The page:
As a disclaimer I must mention that I am very much a casual gamer. I’m mostly busy with work and don’t have time for games, but when I do catch a break, I like to indulge in a game or two. I don’t appreciate games being difficult, rather I enjoy them for their rewarding simulated worlds.
I think by now everyone has read that article by the author of the original Sim City game in how his game came about — that he was making a helicopter game for which a semi-realistic map was required and he ended up having more fun with the map building than with blasting it to pieces in the helicopter game afterwards. The game was, of course, a notable commercial success considering the point that the city sim was barely considered to be a game at the time, given it’s open-ended nature.
What this story fails to cover, somehow, is that there is a population of people who enjoy creating more than destroying and that there was afterwards a series of games, all somehow new in that they allowed the player to be creative within the simulated world.
I’m one of those people. It should probably come as no great surprise, that out of the modern games, I enjoy Factorio. However, there was a number of other games that sort of hit the sweet spot as well, even though they always had other aspects which either made them somewhat unreachable for an unskilled casual player with limited time, such as myself.
Even since I was a kid I remember enjoying old games like Star Control 2, with it’s modular starship. The graphics at the time was limited, but what they did not make up for with vibrant colors, they left to our imagination. From the the hexagonal crew pods with that little life-support bubble, to the cargo bays with landing pads and fuel tanks with windows on the side, so that you could see how much fuel was in them. Perhaps everything was covered with a neon glow and colored lights, but it made sense: It looked functional. Each module cost resources and provided a very simple stats boost, but in your mind you could see all the infrastructure and circuits that made those modules work. Place the generator next to the fuel tank, so that it would be efficient. There was no gameplay mechanic to go with that, but I could imagine. 🙂
Similarly was another game, called XCOM. It was also a difficult combat game with no cheats, so it wasn’t something I could ever get into. But looking over my older brother’s shoulder, boy did the base building look appealing. A little immersion-breaking at times, when you had a missile silo 3 floors down from the surface with other buildings on top of it, but for me — I couldn’t care less how the game played, I loved the way the little discrete base modules looked like and how you could connect them together.
There are newer XCOM games now and you will note how unappealing and plain the base building looks now, despite newer graphics and animated personnel, it’s just not the same. The magic of being able to imagine crew responding to an invasion out of the actual base you built is gone and the gameplay is forced and linear. Heck, the tutorial plays such that you can’t even choose anything — you play one way or you loose. Game makers, it seems, no longer understand what made games fun and attractive, instead focusing on the challenging, competitive play.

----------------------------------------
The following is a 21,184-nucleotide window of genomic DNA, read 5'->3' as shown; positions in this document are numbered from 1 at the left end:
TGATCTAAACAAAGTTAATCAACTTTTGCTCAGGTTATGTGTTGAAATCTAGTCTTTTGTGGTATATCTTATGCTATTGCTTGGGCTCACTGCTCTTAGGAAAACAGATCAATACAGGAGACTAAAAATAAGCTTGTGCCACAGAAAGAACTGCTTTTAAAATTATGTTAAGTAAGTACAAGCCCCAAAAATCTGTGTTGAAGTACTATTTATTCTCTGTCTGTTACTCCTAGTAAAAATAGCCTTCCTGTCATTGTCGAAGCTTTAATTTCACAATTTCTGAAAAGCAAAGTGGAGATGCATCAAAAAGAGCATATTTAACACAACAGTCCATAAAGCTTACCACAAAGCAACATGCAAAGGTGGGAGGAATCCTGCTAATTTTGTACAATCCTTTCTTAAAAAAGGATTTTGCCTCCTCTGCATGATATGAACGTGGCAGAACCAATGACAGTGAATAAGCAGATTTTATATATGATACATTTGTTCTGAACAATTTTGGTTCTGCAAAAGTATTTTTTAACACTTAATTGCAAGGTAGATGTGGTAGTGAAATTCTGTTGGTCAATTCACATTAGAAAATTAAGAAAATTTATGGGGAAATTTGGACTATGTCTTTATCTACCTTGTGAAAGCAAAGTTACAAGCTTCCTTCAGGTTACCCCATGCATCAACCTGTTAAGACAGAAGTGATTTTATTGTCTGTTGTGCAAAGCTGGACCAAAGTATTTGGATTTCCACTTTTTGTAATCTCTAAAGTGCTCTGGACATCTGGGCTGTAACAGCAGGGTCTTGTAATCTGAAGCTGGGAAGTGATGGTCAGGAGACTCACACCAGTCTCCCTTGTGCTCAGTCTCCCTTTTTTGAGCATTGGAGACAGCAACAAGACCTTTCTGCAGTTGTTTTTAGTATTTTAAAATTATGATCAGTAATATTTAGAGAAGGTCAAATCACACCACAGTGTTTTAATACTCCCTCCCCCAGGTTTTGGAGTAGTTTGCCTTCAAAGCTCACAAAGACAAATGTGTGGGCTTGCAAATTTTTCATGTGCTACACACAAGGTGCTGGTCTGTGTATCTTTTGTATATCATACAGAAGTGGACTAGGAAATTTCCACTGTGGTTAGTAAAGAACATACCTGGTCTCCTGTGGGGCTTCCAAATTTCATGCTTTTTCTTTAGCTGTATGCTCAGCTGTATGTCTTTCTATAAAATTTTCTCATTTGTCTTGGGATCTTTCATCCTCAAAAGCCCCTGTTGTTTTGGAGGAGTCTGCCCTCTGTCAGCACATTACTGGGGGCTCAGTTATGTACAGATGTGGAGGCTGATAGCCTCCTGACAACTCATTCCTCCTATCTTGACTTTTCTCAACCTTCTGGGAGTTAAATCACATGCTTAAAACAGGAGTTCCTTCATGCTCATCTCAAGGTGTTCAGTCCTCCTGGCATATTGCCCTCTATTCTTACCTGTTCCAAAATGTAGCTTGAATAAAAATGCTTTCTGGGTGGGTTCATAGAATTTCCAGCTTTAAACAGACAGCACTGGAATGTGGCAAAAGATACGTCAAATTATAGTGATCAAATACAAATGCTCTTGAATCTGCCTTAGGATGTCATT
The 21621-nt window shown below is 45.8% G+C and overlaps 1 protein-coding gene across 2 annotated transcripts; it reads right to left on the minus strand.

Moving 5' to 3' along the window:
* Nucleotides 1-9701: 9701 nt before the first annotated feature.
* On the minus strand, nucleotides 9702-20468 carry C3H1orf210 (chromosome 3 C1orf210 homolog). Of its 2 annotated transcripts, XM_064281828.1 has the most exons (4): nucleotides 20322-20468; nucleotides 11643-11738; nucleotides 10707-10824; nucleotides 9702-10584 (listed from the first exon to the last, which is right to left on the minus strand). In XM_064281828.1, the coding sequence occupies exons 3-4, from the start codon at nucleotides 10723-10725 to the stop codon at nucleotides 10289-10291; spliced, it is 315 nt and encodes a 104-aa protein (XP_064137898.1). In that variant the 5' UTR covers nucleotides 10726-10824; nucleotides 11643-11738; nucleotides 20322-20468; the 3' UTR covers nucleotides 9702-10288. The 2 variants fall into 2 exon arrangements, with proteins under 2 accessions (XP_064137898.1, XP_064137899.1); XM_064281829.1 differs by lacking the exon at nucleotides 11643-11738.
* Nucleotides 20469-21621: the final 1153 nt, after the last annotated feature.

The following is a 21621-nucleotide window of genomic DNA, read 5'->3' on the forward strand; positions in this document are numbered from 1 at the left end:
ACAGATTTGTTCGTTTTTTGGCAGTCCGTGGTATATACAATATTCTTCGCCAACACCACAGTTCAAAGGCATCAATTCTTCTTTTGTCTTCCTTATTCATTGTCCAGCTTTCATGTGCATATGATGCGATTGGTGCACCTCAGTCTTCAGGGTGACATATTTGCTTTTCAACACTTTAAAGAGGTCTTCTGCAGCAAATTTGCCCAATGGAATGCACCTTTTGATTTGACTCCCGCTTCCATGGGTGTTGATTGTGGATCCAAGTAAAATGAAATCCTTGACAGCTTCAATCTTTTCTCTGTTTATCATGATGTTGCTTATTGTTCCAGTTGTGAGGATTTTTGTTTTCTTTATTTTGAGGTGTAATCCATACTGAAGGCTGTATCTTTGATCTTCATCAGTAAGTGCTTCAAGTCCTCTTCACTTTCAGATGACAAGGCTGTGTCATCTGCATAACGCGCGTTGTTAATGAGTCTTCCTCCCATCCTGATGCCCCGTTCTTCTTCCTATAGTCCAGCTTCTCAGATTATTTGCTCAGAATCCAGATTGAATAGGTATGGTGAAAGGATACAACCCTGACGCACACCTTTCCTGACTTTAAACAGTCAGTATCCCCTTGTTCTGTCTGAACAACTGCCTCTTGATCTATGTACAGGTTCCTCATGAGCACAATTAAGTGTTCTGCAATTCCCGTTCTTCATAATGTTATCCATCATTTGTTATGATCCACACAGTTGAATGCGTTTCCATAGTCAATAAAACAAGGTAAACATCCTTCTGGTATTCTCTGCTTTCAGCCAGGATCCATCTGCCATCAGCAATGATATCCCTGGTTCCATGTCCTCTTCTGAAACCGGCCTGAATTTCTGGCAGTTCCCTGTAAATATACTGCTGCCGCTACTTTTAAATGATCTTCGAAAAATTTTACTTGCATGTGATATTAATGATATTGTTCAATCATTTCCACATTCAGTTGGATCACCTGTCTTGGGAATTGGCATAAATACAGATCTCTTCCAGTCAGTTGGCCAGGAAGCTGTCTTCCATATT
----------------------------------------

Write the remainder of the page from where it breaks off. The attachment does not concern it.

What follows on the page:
Back when I was a kid, exposed to games like SimCity 1 (released 1989), Star Control 2 (released 1992), XCOM original (released 1991) as well as being your typical 10 year-old kid (we didn’t get those games when they were new, we got them on second-hand hardware a few years down the line), with an aptitude for computers — and exposed to those collector card games with tanks and stats, I soaked up all those concepts like a sponge. I was good at computers and my friends were into games just like I was, so I’d spend my free time coding games. I was no artist and the development cycle for these “games” was far too short for me to be able to produce anything worth releasing outside of… well boasting about the finished game in front of friends and enjoying a few rounds of the game myself, but there was one game I made, which I remember even now, 25 years later.
Forgive the cheesy flavour text and bad spelling… I was 10 when I made it, remember?
As a cynical joke regarding my lack of artistic skill with the games, I called them Pixel Mania-s as most of my sprites were simple pixels. I made about 35 of them altogether, most of them were something AI or something water related (as an even younger kid, around age 5, I would play by a stream with the water, I guess that was another strong influence in my life), little simulations of things that were fun enough. Make a game of pong and implement two different AI players, to see how well the algorithms fare, etc.
The one you are looking at above, was Pixel Mania 30, arguably the most gamelike of them all. You’d build a starship out of nothing but modules. White storage modules, yellow lasers, blue crew pods, green reactors, cyan computers, purple cargo pods, red engines. These would come together like pixel-art, creating the shape of the ship. At the same time, a complex system of adjacency bonuses generated the ship stats and ensured that it wasn’t all that easy to create a super ship: Engines were only effective if adjacent to open space, computers directly connected to engine units increased manoeuvrability, lasers with forward-facing openings could be used as weapons, whereas lasers connected to cargo pods allowed ore to be processed mid-flight. Lasers connected to reactors got an extra power boost and well, you can imagine the rest. Pretty sure the game even had a mechanic that made conical ships faster, to avoid all ships looking purely functional like… heh… the ISS or the Borg.
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